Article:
French defense budget cuts may hit ‘expensive’ and ‘useless’ Republican Guard
Cour des Comptes heavily criticized the Republican Guard, which
stands watch outside the Presidential Palace in Paris. Their report
suggested that the Guard – which plays a mostly “symbolic”
and “prestigious” role in French society – should be revised
and downsized, as it represents a drain on funding that could be
better spent elsewhere.
“The Cour recommends that a general review of the role of the Guard with a view to reducing the number of recruits to those strictly necessary for security purposes,” the report said. The Cour calculated that the Guard spends 69 percent of its time protecting national palaces, but lack adequate training to fend off an actual attack.
The Republican Guard comprises 2,959 soldiers, and costs around
€280 million a year to maintain.
French Interior Minister Manuel Valls wrote in a statement responding to the recommendations, saying he was in favor of implementing the cuts in order to better defend sites “particularly vulnerable to potential terror attacks.”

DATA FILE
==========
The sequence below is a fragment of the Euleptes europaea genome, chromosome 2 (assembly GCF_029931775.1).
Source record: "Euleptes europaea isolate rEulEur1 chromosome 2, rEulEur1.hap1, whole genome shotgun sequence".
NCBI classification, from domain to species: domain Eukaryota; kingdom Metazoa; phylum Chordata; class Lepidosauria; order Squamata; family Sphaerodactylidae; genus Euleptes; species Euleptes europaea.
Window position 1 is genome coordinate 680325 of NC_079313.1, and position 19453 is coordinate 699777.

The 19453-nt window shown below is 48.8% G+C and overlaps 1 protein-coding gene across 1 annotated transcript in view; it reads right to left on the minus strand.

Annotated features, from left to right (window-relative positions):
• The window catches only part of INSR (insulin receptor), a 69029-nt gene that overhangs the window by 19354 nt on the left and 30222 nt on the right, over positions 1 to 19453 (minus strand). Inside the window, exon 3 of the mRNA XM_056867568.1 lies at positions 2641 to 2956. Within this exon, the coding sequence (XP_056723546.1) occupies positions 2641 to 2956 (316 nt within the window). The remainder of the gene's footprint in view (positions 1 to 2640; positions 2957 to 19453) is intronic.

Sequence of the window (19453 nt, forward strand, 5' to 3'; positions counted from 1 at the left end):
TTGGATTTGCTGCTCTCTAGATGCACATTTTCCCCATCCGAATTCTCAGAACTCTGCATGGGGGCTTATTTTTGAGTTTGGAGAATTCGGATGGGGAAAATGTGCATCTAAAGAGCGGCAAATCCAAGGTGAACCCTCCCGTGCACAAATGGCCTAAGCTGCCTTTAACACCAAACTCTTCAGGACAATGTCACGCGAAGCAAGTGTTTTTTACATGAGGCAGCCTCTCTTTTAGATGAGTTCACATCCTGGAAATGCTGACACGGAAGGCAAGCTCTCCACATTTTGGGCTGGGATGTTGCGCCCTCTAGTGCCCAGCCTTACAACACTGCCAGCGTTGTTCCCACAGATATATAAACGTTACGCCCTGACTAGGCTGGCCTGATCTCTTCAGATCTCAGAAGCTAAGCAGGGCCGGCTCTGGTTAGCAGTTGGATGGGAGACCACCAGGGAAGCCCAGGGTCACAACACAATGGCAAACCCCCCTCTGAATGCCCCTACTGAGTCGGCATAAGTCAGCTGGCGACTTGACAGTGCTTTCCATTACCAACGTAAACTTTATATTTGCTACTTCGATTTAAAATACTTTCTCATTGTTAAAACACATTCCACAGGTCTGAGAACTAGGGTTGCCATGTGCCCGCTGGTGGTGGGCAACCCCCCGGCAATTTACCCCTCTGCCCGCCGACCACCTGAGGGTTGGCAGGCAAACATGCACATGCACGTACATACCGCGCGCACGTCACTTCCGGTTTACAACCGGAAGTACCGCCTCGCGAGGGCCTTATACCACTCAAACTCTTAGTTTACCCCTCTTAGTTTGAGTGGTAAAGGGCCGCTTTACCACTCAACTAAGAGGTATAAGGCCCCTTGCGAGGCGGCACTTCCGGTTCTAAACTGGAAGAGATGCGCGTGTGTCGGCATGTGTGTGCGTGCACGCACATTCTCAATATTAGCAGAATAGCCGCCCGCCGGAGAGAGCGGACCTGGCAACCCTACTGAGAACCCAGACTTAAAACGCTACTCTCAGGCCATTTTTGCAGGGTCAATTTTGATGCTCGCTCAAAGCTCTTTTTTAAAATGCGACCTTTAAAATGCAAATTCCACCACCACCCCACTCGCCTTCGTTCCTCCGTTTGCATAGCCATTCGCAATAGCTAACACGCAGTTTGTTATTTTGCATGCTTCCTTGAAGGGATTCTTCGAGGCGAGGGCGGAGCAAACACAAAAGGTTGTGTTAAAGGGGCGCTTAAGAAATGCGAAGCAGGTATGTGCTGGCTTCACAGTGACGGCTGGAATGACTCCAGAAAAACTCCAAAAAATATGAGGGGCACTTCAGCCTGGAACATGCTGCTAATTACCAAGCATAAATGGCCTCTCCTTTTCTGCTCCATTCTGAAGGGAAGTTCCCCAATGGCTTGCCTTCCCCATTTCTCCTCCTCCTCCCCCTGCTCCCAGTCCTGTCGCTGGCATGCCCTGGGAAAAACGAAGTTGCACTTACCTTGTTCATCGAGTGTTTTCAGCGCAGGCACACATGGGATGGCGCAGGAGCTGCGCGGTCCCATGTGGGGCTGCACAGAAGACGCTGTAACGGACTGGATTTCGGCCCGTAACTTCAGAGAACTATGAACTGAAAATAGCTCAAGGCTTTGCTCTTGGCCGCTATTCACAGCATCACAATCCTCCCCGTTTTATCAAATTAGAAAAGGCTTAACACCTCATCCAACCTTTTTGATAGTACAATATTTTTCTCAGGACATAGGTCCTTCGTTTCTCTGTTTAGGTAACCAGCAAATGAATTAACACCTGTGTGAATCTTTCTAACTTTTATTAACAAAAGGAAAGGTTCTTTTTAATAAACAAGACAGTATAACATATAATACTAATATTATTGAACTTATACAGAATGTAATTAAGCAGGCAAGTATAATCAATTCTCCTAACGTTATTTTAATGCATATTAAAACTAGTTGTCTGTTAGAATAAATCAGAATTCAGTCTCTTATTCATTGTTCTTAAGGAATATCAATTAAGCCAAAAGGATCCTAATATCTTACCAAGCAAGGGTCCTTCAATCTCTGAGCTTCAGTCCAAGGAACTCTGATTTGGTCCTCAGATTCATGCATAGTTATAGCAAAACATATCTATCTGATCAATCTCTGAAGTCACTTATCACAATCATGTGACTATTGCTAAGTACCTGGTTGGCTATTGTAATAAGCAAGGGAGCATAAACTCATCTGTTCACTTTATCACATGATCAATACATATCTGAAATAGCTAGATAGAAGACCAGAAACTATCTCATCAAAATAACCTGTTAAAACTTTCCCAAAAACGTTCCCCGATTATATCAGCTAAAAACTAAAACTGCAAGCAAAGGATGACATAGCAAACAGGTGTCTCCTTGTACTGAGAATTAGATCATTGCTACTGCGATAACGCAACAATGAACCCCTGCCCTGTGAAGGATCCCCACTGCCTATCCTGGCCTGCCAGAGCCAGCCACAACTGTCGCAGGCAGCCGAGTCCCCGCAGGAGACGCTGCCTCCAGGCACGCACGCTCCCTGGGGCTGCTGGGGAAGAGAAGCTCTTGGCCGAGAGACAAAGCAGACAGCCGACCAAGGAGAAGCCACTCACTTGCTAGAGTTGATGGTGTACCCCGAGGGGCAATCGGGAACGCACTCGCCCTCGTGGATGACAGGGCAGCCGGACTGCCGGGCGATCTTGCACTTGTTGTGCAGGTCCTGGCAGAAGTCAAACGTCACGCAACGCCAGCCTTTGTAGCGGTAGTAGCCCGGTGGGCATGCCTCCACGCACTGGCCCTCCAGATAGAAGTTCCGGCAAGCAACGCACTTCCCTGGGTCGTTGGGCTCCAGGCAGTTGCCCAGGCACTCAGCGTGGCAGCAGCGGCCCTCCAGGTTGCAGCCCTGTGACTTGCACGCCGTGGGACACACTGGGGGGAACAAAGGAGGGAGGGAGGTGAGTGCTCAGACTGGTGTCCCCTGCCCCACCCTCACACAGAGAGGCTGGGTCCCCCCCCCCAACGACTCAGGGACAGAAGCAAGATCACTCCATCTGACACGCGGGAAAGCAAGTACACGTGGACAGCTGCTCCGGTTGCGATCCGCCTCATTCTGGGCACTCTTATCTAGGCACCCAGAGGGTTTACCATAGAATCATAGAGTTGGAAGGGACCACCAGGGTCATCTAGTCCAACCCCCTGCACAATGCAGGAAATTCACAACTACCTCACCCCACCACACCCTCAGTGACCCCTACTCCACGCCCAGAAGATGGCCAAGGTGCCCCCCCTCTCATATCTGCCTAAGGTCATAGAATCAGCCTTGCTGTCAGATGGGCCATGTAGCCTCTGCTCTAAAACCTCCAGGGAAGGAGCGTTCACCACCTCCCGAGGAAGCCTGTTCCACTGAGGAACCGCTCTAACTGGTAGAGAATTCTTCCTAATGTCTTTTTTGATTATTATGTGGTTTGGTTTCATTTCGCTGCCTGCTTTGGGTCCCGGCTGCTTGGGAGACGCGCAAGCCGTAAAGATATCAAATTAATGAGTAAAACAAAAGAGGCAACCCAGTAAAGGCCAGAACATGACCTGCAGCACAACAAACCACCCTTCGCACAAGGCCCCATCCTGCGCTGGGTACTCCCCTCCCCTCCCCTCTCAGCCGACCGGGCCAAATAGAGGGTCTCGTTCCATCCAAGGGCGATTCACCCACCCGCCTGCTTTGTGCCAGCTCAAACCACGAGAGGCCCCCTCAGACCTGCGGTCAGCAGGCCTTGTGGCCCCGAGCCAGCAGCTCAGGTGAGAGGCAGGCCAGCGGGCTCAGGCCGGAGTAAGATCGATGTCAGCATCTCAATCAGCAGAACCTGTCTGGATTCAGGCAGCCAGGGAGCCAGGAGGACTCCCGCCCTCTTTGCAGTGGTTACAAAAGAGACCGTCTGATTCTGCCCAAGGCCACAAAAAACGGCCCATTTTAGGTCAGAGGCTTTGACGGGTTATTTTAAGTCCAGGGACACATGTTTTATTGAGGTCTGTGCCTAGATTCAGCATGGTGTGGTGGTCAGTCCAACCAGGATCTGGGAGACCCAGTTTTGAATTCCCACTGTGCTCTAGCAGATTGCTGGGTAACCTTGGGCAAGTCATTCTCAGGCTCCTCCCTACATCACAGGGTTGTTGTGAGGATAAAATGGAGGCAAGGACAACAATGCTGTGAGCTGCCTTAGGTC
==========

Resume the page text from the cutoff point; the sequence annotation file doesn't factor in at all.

Recently, France was forced to enact cuts to its military budget amid the ongoing eurozone crisis. The government announced that it was cutting 34,000 jobs in the armed forces by 2019 as part of a new ‘flat budget strategy’ outlined in a five-year plan published in April.
The initial plan to shrink the size of the French military were
slammed by government officials as “madness,” with many
claiming it would leave the country vulnerable to attack.
Despite the economic troubles, the French armed forces intervened in Mali in January, lending 4,000 soldiers to fight Islamist militants in the north of the country. In April, the French National Assembly and Senate voted unanimously to extend the campaign in the African nation, fueling fear of a drawn-out and expensive conflict.
Unemployment in France is currently at a record high: 3.22 million, the highest since 1997.